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July 23rd, 2014 |
By Lynne Pulford, SVP, Mortgage Division Manager
As a mom of a daughter who recently purchased a home, it was important to me that my daughter had a good understanding of the responsibility that comes with home ownership as well as the obligation to a mortgage. First, we agreed she would live with me for one year, with no rent payment, while putting the estimated monthly payment for a mortgage into a savings account. I also encouraged her to participate in both the financial and physical responsibility of the maintenance of our home throughout the year. During that time, we also talked about monthly utilities, surprise expenses, and the importance of a cash reserve to fall back on when you are presented with those surprises.
Often, I hear from parents who want to help their children buy their first house. Whether it’s through ‘been there, done that’ advice or financial contributions, there are a variety of ways parents can help their children achieve their home ownership goals.
Give a gift
If a parent wants to assist their child with the down payment portion of their first home, they are able to contribute up to $14,000 without a gift tax implication. However, a second parent can also contribute up to $14,000 also for a total of $28,000 without affecting the gift tax exclusion.
Another option is FHA Loans. Along with their children, parents can cosign an FHA mortgage which may help a borrower qualify for more than what they would qualify for on their own. If parents are willing to assist further, an additional sum of money can be put down, reducing the LTV, and thus reducing the risk quotient. That being said, please keep in mind that the non-occupant co-borrower is still equally liable for the note repayment.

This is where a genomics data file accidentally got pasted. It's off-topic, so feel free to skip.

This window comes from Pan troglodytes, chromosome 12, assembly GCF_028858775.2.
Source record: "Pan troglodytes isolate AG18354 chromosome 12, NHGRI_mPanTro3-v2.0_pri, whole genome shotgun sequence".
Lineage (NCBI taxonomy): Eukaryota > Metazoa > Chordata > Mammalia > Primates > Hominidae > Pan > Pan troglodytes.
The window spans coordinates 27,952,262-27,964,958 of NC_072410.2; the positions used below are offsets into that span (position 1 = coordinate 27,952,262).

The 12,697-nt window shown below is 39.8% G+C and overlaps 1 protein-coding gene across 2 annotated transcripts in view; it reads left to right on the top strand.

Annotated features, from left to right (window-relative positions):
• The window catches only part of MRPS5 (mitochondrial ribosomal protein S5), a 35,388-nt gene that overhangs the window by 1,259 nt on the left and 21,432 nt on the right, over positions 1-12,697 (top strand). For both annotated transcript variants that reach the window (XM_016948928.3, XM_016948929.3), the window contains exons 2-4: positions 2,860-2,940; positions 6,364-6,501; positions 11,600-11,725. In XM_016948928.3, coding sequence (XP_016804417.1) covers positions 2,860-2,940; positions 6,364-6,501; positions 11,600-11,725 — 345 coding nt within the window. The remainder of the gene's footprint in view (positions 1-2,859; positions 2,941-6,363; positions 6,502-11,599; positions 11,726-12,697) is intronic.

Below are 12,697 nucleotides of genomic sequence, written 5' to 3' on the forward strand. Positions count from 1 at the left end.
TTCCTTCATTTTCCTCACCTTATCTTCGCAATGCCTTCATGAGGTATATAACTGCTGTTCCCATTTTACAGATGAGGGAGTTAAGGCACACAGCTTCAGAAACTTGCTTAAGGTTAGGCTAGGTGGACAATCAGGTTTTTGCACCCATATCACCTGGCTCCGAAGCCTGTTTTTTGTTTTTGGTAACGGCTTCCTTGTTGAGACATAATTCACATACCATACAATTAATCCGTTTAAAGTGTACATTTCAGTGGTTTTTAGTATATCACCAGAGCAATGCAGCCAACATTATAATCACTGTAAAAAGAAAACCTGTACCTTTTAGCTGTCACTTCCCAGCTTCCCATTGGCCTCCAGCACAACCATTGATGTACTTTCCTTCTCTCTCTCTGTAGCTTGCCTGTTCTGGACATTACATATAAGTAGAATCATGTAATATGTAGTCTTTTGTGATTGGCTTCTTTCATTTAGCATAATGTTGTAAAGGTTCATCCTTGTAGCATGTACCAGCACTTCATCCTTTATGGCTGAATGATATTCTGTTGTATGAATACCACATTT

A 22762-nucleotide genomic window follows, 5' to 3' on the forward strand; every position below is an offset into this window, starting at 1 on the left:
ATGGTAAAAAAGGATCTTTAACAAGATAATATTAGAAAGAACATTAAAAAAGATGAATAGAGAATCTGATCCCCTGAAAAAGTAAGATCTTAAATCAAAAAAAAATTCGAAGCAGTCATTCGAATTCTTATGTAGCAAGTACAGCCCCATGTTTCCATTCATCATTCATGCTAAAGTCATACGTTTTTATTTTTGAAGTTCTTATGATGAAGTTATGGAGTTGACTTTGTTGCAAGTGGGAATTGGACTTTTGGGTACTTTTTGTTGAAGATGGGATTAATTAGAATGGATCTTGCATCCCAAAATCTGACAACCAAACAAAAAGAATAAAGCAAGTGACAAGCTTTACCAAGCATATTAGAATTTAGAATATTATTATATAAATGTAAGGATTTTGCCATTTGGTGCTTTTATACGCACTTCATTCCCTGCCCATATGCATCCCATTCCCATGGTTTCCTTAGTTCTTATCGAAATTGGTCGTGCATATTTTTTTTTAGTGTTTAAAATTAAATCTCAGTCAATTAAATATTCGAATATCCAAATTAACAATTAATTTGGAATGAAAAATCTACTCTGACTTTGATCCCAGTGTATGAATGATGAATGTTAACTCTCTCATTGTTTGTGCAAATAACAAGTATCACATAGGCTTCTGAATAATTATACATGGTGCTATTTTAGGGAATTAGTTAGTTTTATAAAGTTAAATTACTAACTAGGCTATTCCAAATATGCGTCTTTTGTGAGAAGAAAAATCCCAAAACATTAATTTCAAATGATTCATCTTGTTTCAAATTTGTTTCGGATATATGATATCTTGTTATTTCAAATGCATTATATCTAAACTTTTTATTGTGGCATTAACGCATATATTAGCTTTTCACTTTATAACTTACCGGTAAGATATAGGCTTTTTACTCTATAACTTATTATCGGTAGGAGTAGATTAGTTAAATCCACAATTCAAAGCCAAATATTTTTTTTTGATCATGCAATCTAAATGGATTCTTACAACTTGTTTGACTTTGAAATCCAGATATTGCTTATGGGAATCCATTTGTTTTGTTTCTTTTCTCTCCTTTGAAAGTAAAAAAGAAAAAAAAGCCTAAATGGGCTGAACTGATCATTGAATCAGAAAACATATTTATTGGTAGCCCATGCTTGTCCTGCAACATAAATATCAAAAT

Have your child pay a practice mortgage. While they’re still living at home, have them pay you their estimated mortgage amount for a few months before they buy their house. This practice helps the child understand the changes in their budget once they move out. As an added bonus, you can save this money for them and it can go toward their down payment or closing cost. A recommended place to save this money truly depends upon the time between payments and the eventual purchase. Regardless, a short term savings vehicle is an appropriate storage place. To ease the documentation burden, both the parents and the child should be joint owners of this account so when the time comes to make the payment, the funds can be treated as the child’s own, instead of gift funds.
Purchase & Rent
One last option is to purchase the house outright and charge your child rent to live there. Gift tax can be avoided by giving the child a deed amount of $14,000/year until they have achieved 100% interest in the house. If you are in a financial situation to afford the purchase of the house and your child is not, this may work best until your child is ready to take full responsibility for the mortgage.
Having these conversations with your adult children is vital in choosing the best option for assisting in their home ownership goals. I’m glad I did – in the end, my daughter was able to pay a substantial down payment, purchase items needed for her new home, and have a six-month reserve in her savings account. Most importantly, she has an understanding of the responsibility she has taken on and what it truly means to be a homeowner.
To learn how Sandy Spring Bank can help you with your home ownership goals, click here: